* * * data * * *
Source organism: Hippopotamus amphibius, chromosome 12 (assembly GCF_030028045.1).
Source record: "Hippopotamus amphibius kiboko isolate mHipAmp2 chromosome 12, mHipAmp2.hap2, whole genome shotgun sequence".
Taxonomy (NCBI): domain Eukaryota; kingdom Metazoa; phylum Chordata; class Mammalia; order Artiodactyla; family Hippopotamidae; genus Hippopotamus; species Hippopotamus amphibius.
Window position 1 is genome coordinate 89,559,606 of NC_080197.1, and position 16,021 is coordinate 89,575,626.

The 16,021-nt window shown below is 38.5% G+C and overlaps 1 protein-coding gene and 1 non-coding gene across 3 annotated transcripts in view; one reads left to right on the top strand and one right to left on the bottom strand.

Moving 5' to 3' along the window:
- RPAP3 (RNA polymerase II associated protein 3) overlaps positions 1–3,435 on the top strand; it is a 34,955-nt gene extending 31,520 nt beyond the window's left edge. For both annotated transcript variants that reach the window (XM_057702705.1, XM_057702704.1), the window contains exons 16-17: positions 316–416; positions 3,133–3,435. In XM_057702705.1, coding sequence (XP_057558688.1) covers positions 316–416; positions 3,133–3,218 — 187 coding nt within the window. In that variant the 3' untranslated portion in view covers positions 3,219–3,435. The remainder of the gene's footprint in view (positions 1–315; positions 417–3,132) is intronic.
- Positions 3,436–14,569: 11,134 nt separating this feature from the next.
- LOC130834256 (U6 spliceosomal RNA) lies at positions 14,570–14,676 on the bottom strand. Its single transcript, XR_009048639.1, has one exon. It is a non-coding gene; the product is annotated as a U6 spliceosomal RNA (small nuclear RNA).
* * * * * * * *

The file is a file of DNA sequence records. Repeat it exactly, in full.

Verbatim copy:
Source organism: Hippopotamus amphibius, chromosome 12 (assembly GCF_030028045.1).
Source record: "Hippopotamus amphibius kiboko isolate mHipAmp2 chromosome 12, mHipAmp2.hap2, whole genome shotgun sequence".
Taxonomy (NCBI): domain Eukaryota; kingdom Metazoa; phylum Chordata; class Mammalia; order Artiodactyla; family Hippopotamidae; genus Hippopotamus; species Hippopotamus amphibius.
Window position 1 is genome coordinate 89,559,606 of NC_080197.1, and position 16,021 is coordinate 89,575,626.

The 16,021-nt window shown below is 38.5% G+C and overlaps 1 protein-coding gene and 1 non-coding gene across 3 annotated transcripts in view; one reads left to right on the top strand and one right to left on the bottom strand.

Moving 5' to 3' along the window:
- RPAP3 (RNA polymerase II associated protein 3) overlaps positions 1–3,435 on the top strand; it is a 34,955-nt gene extending 31,520 nt beyond the window's left edge. For both annotated transcript variants that reach the window (XM_057702705.1, XM_057702704.1), the window contains exons 16-17: positions 316–416; positions 3,133–3,435. In XM_057702705.1, coding sequence (XP_057558688.1) covers positions 316–416; positions 3,133–3,218 — 187 coding nt within the window. In that variant the 3' untranslated portion in view covers positions 3,219–3,435. The remainder of the gene's footprint in view (positions 1–315; positions 417–3,132) is intronic.
- Positions 3,436–14,569: 11,134 nt separating this feature from the next.
- LOC130834256 (U6 spliceosomal RNA) lies at positions 14,570–14,676 on the bottom strand. Its single transcript, XR_009048639.1, has one exon. It is a non-coding gene; the product is annotated as a U6 spliceosomal RNA (small nuclear RNA).